1. Welcome Hearth.com Guests and Visitors - Please enjoy our forums!
    Hearth.com GOLD Sponsors who help bring the site content to you:
    Hearthstone Soapstone and Cast-Iron stoves( Wood, Gas or Pellet Stoves and Inserts)
    Caluwe - Passion for Fire and Water ( Pellet and Wood Hydronic and Space Heating)

converting wood fireplace to a gas fireplace - request for advice

Post in 'It's a Gas!' started by 4x15mph, Dec 8, 2008.

Thread Status:
Not open for further replies.
  1. 4x15mph

    4x15mph New Member

    Joined:
    Oct 27, 2008
    Messages:
    3
    Loc:
    southern PA
    I was so close to going with a wood insert but i am not a fan of the pollution that it "can" cause. I also believe that gas is a more popular choice in a residential setting (ease of use, remote control, etc.).

    I do not have gas available so I would have to have a propane tank installed.

    Should I go with direct vent? I have concerns over the moisture problems and CO2 emissions with a direct vent. I guess, in summary why shouldn't I go with direct vent? What are the absolute drawbacks that I should be aware of.

    Are the direct vents expensive to operate in contrast to heating a room with my conventional, oil furnace? I am not looking to use this as a heating source, I just do not want to continue to have to leave a damper open with my wood fire up until the coals are completely out. A lot of oil heat goes out the chimney over night and I would need expensive, custom doors (stone fireplace) in order to address this

    Your thoughts... thank you

    Helpful Sponsor Ads!





  2. DAKSY

    DAKSY Patriot Guard Staff Member

    Joined:
    Dec 2, 2008
    Messages:
    4,838
    Loc:
    Averill Park, NY, on Burden Lake II...
    <>I was so close to going with a wood insert but i am not a fan of the pollution that it "can" cause.<>

    Not sure you get the idea of "pollution." Today's EPA certified inserts (and stoves) are as clean burning as the old catalytic combuster types. The amount of CO2 going into the air is the same amount if the wood was dying & oxidizing (rotting) on the ground...

    <>I also believe that gas is a more popular choice in a residential setting (ease of use, remote control, etc.).
    I do not have gas available so I would have to have a propane tank installed. <>

    Ease of use, cleanliness, lifestyle, all count as good reasons to burn gas.
    LP tanks can be "hidden" with lattice or fencing or you can put them on the side of the house where only the neighbors can see them! (like I did!)

    <>Should I go with direct vent?<>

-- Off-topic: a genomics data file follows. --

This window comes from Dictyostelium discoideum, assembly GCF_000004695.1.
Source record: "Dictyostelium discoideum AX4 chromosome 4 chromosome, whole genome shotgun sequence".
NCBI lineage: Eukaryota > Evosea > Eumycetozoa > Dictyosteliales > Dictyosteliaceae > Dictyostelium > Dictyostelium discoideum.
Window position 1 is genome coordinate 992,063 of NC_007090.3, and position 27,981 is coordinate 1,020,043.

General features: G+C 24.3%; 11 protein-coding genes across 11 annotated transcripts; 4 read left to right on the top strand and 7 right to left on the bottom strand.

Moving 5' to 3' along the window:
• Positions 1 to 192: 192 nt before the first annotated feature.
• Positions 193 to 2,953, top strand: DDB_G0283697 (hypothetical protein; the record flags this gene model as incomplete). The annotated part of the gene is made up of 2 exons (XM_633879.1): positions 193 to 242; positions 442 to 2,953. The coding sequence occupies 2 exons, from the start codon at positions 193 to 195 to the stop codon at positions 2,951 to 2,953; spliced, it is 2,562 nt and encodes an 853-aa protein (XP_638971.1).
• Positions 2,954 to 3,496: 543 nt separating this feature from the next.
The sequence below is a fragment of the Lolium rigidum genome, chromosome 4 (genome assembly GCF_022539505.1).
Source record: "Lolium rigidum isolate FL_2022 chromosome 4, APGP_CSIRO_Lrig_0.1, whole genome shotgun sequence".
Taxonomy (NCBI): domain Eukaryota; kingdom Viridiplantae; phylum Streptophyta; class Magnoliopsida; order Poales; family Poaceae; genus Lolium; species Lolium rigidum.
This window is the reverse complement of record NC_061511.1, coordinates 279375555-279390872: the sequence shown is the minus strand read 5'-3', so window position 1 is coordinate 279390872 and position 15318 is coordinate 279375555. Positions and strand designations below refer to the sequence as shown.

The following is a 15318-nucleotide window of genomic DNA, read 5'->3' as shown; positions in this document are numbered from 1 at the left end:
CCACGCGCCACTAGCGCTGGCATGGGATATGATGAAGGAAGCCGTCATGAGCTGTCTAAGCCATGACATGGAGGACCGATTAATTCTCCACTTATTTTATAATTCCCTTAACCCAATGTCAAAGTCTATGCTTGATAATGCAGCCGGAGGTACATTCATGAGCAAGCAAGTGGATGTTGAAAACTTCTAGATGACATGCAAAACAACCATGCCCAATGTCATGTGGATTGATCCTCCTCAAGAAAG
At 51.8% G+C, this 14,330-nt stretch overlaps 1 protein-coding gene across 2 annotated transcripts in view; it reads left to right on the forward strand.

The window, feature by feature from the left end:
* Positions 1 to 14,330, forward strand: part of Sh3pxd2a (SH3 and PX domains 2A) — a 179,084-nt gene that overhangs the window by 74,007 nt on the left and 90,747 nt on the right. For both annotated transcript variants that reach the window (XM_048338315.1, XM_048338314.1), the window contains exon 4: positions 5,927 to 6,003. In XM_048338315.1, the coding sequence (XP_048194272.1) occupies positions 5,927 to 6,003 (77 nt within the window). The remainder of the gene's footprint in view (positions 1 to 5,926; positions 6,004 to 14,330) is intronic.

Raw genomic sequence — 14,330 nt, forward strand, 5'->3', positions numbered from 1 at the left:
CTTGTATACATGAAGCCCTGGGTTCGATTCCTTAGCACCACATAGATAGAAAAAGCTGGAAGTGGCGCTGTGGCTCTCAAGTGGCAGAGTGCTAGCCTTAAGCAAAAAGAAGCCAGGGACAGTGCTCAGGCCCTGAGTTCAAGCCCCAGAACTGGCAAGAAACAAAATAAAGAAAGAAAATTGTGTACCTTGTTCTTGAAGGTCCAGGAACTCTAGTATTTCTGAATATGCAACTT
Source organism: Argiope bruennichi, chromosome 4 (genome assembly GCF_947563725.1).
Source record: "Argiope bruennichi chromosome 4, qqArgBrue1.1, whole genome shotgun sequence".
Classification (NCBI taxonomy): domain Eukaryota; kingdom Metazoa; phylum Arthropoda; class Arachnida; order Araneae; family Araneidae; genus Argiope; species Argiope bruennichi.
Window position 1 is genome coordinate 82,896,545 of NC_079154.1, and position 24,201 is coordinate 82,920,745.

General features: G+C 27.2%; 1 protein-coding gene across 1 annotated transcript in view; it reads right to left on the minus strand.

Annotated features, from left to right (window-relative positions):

Definitely..

    <>I have concerns over the moisture problems and CO2 emissions with a direct vent.<>

    There are NO moisture or CO2 Emissions to worry about - IF your unit is correctly installed...It 's a sealed combustion system & Everything exhausts out of the top of your chimney

    <>I guess, in summary why shouldn't I go with direct vent? What are the absolute drawbacks that I should be aware of.<>

    Initial cost & the future costs of LP are your main concerns. The units we sell range from $3k INSTALLED up to about $5.6k...
    You can save $700 - $800 by doing the install yourself...
    Most of them will burn a gallon of propane in 3 hours or less - when set on high...
    You can use a t-stat or turn the burner down to extend the per gallon burn time...


    <>Are the direct vents expensive to operate in contrast to heating a room with my conventional, oil furnace?<>

    If used as a "zone-heater," a DV insert will save you money by allowing you to turn your furnace/boiler down...
    Why heat the entire house if you can heat the rooms you use the most?
    I didn't turn our oil boiler on until the Saturday before Thanksgiving...
    My insert is in the family room, where the TV, Computers, & stereo all are...It's where we hang...
    Sure, it was chilly in the bedrooms, but that's why we have extra blankets & comforters...
    A small ceramic heater took the chill off the bathroom...

    <>I am not looking to use this as a heating source, I just do not want to continue to have to leave a damper open with my wood fire up until the coals are completely out. <>

    Well, if your power goes out, an insert is a viable heat source for a short period of time...Installed properly, the damper area is packed with insulation around the DV liners...Insulation is also packed around the top of liners & under the cap...You end up with a "dead" air column in your chimney - which is essentially insulation...
    No heat OUT...no cold IN

    <>A lot of oil heat goes out the chimney over night and I would need expensive, custom doors (stone fireplace) in order to address this<>

    You could pay about 1/3 - 1/2 the price of an insert for a custom set of doors...& you'd still lose SOME heat up the flue...
    A wood burning fireplace is assentially a campfire in your living room...with the efficiency of about MINUS 10%

    <>Your thoughts... thank you<>

    My $.02 - you're welcome!
Thread Status:
Not open for further replies.

Share This Page